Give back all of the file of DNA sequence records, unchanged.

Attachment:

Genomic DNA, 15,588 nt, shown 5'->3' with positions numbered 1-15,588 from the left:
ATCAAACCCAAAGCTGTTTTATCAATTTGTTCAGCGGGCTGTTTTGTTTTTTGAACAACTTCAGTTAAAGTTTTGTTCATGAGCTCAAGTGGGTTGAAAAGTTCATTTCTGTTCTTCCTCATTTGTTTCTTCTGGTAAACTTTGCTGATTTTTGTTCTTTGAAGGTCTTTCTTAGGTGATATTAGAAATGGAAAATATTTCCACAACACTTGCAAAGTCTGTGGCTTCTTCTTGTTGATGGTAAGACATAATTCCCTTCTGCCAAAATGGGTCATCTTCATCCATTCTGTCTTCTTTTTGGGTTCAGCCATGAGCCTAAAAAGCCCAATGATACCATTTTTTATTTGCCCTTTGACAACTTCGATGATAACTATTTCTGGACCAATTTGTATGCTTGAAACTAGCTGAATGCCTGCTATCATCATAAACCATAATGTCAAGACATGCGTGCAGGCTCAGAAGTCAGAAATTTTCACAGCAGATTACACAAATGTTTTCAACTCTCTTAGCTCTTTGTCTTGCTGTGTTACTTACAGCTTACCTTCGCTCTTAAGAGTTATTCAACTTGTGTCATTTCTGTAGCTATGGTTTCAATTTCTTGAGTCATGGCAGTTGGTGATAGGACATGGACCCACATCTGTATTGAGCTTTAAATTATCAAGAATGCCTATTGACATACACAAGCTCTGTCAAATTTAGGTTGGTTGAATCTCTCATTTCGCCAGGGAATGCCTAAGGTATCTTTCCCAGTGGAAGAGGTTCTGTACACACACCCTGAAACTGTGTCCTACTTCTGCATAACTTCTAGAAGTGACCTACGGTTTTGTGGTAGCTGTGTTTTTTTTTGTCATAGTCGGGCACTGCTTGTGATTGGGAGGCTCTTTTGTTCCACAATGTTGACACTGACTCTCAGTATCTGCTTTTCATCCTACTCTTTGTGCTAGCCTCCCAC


Genomic DNA, 15,588 nt, shown 5'->3' with positions numbered 1-15,588 from the left:
ATCAAACCCAAAGCTGTTTTATCAATTTGTTCAGCGGGCTGTTTTGTTTTTTGAACAACTTCAGTTAAAGTTTTGTTCATGAGCTCAAGTGGGTTGAAAAGTTCATTTCTGTTCTTCCTCATTTGTTTCTTCTGGTAAACTTTGCTGATTTTTGTTCTTTGAAGGTCTTTCTTAGGTGATATTAGAAATGGAAAATATTTCCACAACACTTGCAAAGTCTGTGGCTTCTTCTTGTTGATGGTAAGACATAATTCCCTTCTGCCAAAATGGGTCATCTTCATCCATTCTGTCTTCTTTTTGGGTTCAGCCATGAGCCTAAAAAGCCCAATGATACCATTTTTTATTTGCCCTTTGACAACTTCGATGATAACTATTTCTGGACCAATTTGTATGCTTGAAACTAGCTGAATGCCTGCTATCATCATAAACCATAATGTCAAGACATGCGTGCAGGCTCAGAAGTCAGAAATTTTCACAGCAGATTACACAAATGTTTTCAACTCTCTTAGCTCTTTGTCTTGCTGTGTTACTTACAGCTTACCTTCGCTCTTAAGAGTTATTCAACTTGTGTCATTTCTGTAGCTATGGTTTCAATTTCTTGAGTCATGGCAGTTGGTGATAGGACATGGACCCACATCTGTATTGAGCTTTAAATTATCAAGAATGCCTATTGACATACACAAGCTCTGTCAAATTTAGGTTGGTTGAATCTCTCATTTCGCCAGGGAATGCCTAAGGTATCTTTCCCAGTGGAAGAGGTTCTGTACACACACCCTGAAACTGTGTCCTACTTCTGCATAACTTCTAGAAGTGACCTACGGTTTTGTGGTAGCTGTGTTTTTTTTTGTCATAGTCGGGCACTGCTTGTGATTGGGAGGCTCTTTTGTTCCACAATGTTGACACTGACTCTCAGTATCTGCTTTTCATCCTACTCTTTGTGCTAGCCTCCCAC